The Delmarva Health Pavilion Millsboro is a joint project of Gillis Gilkerson and Peninsula Regional Medical Center (PRMC). It features specialty care practices including complete diagnostic imaging services provided by Peninsula Imaging, LLC; comprehensive orthopaedic services from Peninsula Orthopaedic Associates, PA; rehabilitation services by Peninsula NRH Regional Rehab; the full-service community pharmacy PRMC’s Home Scripts and PRMC laboratory services open to the general public.

According to Thompson Reuters, Claritas, Millsboro’s population is projected to grow by 8.2% over the next five years, which is just slightly below the expected 8.6% growth for Sussex County during the same time period. Currently, there are over 100,000 people within a 20 minute drive from the center of Millsboro. “The need for a wide range of healthcare services and chronic disease management is expected to significantly increase in the next half decade in Sussex County, and we’re honored to partner with the local community to provide those services now and well into the future,” said Dr. Peggy Naleppa, Peninsula Regional Medical Center’s President/CEO.

Anchoring the healthcare complex is Peninsula Regional Family Medicine Millsboro. The practice, which is currently accepting patients of all ages, relocated to the health pavilion from its previous location in Dagsboro in mid-September.

Comprehensive “one-stop” healthcare centers, like the Delmarva Health Pavilion Millsboro, aren’t necessarily a new concept but their importance has increased significantly with the rapid acceleration of Population Health Management, which is an evolving healthcare model that focuses on keeping people healthy and reducing admissions and readmissions through management of chronic diseases. For instance, here on the Delmarva Peninsula diabetes remains a significant health issue. Population Health Management says manage people’s personal health behaviors now to prevent the onset of diabetes instead of treating it after the fact, when it’s extremely expensive and a precursor to many other very serious health conditions.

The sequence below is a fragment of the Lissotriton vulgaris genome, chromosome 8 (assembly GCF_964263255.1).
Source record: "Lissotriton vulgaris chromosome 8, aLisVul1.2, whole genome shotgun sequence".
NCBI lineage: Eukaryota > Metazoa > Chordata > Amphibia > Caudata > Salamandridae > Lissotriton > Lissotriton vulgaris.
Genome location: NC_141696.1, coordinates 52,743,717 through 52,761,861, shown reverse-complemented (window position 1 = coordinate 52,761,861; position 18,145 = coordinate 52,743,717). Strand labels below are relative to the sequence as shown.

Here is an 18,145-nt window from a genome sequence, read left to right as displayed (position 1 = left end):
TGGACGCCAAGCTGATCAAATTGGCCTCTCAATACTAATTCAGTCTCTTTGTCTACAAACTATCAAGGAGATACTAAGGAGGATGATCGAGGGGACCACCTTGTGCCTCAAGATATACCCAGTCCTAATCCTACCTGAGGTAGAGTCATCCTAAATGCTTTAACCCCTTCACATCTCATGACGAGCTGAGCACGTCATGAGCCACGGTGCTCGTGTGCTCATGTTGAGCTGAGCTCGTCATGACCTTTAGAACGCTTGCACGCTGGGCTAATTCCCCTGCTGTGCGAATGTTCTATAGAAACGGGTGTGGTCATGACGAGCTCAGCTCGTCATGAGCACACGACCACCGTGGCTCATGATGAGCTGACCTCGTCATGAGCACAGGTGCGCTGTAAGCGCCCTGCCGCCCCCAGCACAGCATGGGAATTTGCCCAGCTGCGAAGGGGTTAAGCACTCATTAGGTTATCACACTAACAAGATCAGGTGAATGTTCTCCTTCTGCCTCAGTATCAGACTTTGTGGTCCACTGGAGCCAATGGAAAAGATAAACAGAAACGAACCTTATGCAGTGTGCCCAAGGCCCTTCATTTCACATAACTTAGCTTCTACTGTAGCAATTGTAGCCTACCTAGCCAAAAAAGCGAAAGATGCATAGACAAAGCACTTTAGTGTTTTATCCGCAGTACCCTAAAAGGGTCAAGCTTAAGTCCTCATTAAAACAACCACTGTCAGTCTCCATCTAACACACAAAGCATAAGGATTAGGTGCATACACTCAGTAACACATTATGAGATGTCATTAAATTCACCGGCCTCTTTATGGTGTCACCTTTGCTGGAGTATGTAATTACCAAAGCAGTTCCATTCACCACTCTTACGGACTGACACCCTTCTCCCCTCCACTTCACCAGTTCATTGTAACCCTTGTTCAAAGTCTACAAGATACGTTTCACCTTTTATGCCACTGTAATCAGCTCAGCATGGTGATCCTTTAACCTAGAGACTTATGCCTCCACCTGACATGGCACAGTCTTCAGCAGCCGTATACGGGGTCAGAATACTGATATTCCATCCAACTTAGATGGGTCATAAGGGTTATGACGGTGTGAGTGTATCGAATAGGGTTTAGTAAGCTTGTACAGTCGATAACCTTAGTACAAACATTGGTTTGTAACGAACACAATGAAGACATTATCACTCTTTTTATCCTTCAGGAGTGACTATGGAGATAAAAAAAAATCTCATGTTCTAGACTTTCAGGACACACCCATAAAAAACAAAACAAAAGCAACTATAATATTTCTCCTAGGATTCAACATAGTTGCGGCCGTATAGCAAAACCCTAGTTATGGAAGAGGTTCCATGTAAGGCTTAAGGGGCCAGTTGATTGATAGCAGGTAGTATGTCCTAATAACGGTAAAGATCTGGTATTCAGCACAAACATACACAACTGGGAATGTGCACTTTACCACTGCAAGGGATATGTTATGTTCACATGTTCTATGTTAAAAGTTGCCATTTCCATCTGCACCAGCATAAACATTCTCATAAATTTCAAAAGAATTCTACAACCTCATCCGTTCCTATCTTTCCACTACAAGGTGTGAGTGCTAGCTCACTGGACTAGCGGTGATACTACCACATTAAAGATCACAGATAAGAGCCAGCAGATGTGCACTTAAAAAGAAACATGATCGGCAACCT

When you offer the consumer-in this case a patient-the convenience of having the clinical knowledge and treatment opportunities that come with specialized services all under the same roof, they’re most likely to utilize them.   And when they do, studies have shown they stay healthier.

“Across the nation, no longer can you build a hospital and expect people to come to you for every ache, pain or test,” Dr. Naleppa said. “To keep our community healthy, providers like PRMC need to always be examining ways to make it more convenient for you to obtain care close to home, to provide you the greatest value for that care, and in the most appropriate location. That’s the genesis of Population Health Management and the guiding philosophy behind the Delmarva Health Pavilion Millsboro.”

With the opening of the Delmarva Health Pavilion Millsboro, PRMC has truly created that multi-disciplinary, comprehensive, one-stop location designed to specifically address many Sussex County healthcare needs.

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Free Women’s Heart Screenings in Ocean View on Nov. 11

heartPeninsula Regional Medical Center’s Guerrieri Heart & Vascular Institute will be offering free Women’s Heart Program screening assessments on Tuesday, November 11, 2014 from 8:30 a.m. to noon. The screening will be performed by Peninsula Regional medical professionals in Peninsula Regional’s Ocean View Family Medicine Office at 142 Atlantic Avenue in Millville, Delaware. Appointments are required.